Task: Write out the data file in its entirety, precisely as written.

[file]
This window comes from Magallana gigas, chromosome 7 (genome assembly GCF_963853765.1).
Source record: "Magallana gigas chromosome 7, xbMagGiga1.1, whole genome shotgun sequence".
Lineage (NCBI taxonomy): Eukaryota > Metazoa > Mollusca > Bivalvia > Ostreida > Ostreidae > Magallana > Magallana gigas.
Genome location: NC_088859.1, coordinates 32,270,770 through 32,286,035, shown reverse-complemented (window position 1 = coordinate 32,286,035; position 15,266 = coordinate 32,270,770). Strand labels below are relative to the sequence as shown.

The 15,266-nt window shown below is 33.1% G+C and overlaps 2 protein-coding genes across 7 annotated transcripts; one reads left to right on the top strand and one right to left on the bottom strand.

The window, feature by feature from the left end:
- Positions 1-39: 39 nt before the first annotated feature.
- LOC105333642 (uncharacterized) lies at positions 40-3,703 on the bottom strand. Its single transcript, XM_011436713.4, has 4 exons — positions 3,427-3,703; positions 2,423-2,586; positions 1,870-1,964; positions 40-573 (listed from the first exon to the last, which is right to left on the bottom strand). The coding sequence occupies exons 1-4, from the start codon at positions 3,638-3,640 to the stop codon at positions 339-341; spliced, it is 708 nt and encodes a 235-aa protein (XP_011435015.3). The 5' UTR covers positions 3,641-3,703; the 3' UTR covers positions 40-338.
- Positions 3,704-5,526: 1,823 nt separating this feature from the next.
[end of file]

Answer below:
This window comes from Magallana gigas, chromosome 7 (genome assembly GCF_963853765.1).
Source record: "Magallana gigas chromosome 7, xbMagGiga1.1, whole genome shotgun sequence".
Lineage (NCBI taxonomy): Eukaryota > Metazoa > Mollusca > Bivalvia > Ostreida > Ostreidae > Magallana > Magallana gigas.
Genome location: NC_088859.1, coordinates 32,270,770 through 32,286,035, shown reverse-complemented (window position 1 = coordinate 32,286,035; position 15,266 = coordinate 32,270,770). Strand labels below are relative to the sequence as shown.

The 15,266-nt window shown below is 33.1% G+C and overlaps 2 protein-coding genes across 7 annotated transcripts; one reads left to right on the top strand and one right to left on the bottom strand.

The window, feature by feature from the left end:
- Positions 1-39: 39 nt before the first annotated feature.
- LOC105333642 (uncharacterized) lies at positions 40-3,703 on the bottom strand. Its single transcript, XM_011436713.4, has 4 exons — positions 3,427-3,703; positions 2,423-2,586; positions 1,870-1,964; positions 40-573 (listed from the first exon to the last, which is right to left on the bottom strand). The coding sequence occupies exons 1-4, from the start codon at positions 3,638-3,640 to the stop codon at positions 339-341; spliced, it is 708 nt and encodes a 235-aa protein (XP_011435015.3). The 5' UTR covers positions 3,641-3,703; the 3' UTR covers positions 40-338.
- Positions 3,704-5,526: 1,823 nt separating this feature from the next.